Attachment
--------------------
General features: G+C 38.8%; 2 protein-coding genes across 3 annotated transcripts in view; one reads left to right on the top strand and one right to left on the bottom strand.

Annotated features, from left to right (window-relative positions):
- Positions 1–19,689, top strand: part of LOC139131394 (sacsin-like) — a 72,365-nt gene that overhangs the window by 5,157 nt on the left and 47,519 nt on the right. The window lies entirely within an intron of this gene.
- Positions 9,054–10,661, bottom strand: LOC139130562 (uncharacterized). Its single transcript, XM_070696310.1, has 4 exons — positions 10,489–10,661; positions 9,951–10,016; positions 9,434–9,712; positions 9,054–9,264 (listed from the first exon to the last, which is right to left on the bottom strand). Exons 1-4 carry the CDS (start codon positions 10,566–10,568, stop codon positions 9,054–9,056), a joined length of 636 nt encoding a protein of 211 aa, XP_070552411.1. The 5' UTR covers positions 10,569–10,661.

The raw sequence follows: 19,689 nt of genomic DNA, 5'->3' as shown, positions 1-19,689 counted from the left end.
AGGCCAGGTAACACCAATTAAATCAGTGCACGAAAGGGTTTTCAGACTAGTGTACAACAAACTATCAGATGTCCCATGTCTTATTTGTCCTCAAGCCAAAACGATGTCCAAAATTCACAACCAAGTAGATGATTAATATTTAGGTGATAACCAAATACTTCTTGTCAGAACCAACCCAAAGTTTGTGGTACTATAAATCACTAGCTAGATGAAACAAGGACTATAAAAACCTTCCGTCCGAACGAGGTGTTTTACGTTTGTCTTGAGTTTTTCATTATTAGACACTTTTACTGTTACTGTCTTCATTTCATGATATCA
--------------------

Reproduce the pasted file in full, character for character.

General features: G+C 38.8%; 2 protein-coding genes across 3 annotated transcripts in view; one reads left to right on the top strand and one right to left on the bottom strand.

Annotated features, from left to right (window-relative positions):
- Positions 1–19,689, top strand: part of LOC139131394 (sacsin-like) — a 72,365-nt gene that overhangs the window by 5,157 nt on the left and 47,519 nt on the right. The window lies entirely within an intron of this gene.
- Positions 9,054–10,661, bottom strand: LOC139130562 (uncharacterized). Its single transcript, XM_070696310.1, has 4 exons — positions 10,489–10,661; positions 9,951–10,016; positions 9,434–9,712; positions 9,054–9,264 (listed from the first exon to the last, which is right to left on the bottom strand). Exons 1-4 carry the CDS (start codon positions 10,566–10,568, stop codon positions 9,054–9,056), a joined length of 636 nt encoding a protein of 211 aa, XP_070552411.1. The 5' UTR covers positions 10,569–10,661.

The raw sequence follows: 19,689 nt of genomic DNA, 5'->3' as shown, positions 1-19,689 counted from the left end.
AGGCCAGGTAACACCAATTAAATCAGTGCACGAAAGGGTTTTCAGACTAGTGTACAACAAACTATCAGATGTCCCATGTCTTATTTGTCCTCAAGCCAAAACGATGTCCAAAATTCACAACCAAGTAGATGATTAATATTTAGGTGATAACCAAATACTTCTTGTCAGAACCAACCCAAAGTTTGTGGTACTATAAATCACTAGCTAGATGAAACAAGGACTATAAAAACCTTCCGTCCGAACGAGGTGTTTTACGTTTGTCTTGAGTTTTTCATTATTAGACACTTTTACTGTTACTGTCTTCATTTCATGATATCA